Catastrophe theory is a branch of bifurcation theory concerned with the way that a small change in a *continuous* parameter of a potential function can introduce a *discontinuous* jump in observed phenomena.

To explore how this works, I’ve created an interactive “catastrophe machine”. Imagine a wedge shaped like a parabola balancing on a table (see thick blue outline in left figure below). The parameter that we will alter continuously is its center of mass (green dot in figure; drag it around!), and the discontinuity comes in the wedge’s equilibrium resting position.

Move the center of mass to the center-top of the parabola, within the dotted cusp (called the *bifurcation set*). Notice that two local minima emerge on the potential function. As the center of mass crosses the bifurcation set, one of the local minima disappear. If that was the one that the parabola was resting in, then the parabola undergoes a dramatic change in behavior: a “catastrophe” as it’s been termed.

Note that in the visualization, the line representing the *ground* moves when the center of mass moves, rather than the parabola itself. I only drew the point corresponding to the global minimum - perhaps it would have been more accurate to include both. Also note that the right hand figure is interactive.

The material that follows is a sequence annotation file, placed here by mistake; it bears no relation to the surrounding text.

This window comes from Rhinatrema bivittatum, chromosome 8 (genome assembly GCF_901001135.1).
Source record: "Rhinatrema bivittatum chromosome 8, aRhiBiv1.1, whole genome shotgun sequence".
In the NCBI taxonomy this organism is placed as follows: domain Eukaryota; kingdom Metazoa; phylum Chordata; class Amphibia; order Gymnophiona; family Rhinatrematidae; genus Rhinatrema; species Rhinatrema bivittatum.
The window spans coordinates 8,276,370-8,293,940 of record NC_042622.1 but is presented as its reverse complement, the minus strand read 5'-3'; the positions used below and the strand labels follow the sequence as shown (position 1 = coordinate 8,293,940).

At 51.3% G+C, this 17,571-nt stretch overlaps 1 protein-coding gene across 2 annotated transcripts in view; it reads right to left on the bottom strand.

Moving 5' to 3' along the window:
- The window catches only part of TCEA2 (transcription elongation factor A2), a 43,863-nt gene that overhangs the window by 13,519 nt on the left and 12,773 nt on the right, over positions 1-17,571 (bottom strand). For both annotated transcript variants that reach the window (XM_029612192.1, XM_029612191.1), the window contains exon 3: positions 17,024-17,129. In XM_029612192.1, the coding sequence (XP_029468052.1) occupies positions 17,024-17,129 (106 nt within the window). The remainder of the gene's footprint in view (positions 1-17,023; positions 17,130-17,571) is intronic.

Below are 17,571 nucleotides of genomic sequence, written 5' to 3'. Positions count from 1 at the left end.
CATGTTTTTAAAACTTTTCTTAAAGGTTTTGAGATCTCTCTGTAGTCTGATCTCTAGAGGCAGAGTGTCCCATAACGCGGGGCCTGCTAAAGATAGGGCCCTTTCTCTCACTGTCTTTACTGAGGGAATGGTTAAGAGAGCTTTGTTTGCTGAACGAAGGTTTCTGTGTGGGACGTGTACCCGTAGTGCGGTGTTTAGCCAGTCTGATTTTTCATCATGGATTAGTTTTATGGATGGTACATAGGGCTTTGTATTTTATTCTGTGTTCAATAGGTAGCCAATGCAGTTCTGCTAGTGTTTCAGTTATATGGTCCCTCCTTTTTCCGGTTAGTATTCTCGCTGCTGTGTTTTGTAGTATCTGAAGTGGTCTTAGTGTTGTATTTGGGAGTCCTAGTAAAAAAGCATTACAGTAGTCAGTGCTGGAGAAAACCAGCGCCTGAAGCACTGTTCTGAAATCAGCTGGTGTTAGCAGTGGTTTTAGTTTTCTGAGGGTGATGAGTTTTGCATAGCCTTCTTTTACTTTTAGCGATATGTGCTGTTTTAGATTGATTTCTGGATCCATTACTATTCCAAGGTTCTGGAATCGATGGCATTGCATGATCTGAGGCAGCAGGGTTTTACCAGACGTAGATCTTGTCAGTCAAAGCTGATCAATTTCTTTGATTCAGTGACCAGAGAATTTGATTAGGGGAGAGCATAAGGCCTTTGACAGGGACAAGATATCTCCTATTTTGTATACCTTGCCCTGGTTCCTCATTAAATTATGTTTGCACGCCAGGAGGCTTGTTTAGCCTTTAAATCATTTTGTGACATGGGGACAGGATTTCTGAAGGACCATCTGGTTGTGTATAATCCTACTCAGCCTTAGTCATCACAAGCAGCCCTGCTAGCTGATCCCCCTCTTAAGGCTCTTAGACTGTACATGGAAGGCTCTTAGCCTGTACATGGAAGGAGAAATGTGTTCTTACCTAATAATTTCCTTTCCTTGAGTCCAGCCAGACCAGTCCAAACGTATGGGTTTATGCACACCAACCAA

The right hand figure is the so-called *catastrophe surface* for this machine. For each possible center of gravity $(x, y)$ in the parabola, we give it z-coordinates for the critical points of the energy function, in other words, the zeros of the derivative of the potential energy function. That turns out to be a cubic polynomial in this case. The roots of a cubic polynomial vary continuously with the coefficients, and there can be one, two, or three roots. The catastrophe occurs when
the point must “jump” across the fold on the catastrophe surface.

Two accessible introductions to the subject for anyone who has taken multivariable calculus are Curves and Singularities by J.W. Bruce and P.J. Giblin; Catastrophe Theory and its Applications by Tim Poston and Ian Stewart. Bruce and Giblin analyze this particular catastrophe in detail in Chapter 1, which they call the Poston catastrophe machine. Catastrophe theory also serves as an interesting example of the difficulties of mathematical modeling of complex systems: see this critique for some of the historical debate around catastrophe theory’s (over-)application to scientific questions. One of the general lessons here is that for applied mathematics to be useful for science, the practitioner must prioritize the scientific problem at hand, over any particular mathematical technique one is itching to apply. Nevertheless these models can be fascinating and with a critical eye, they are worth visiting – many of them are discussed (and some criticized) in Poston and Stewart’s book.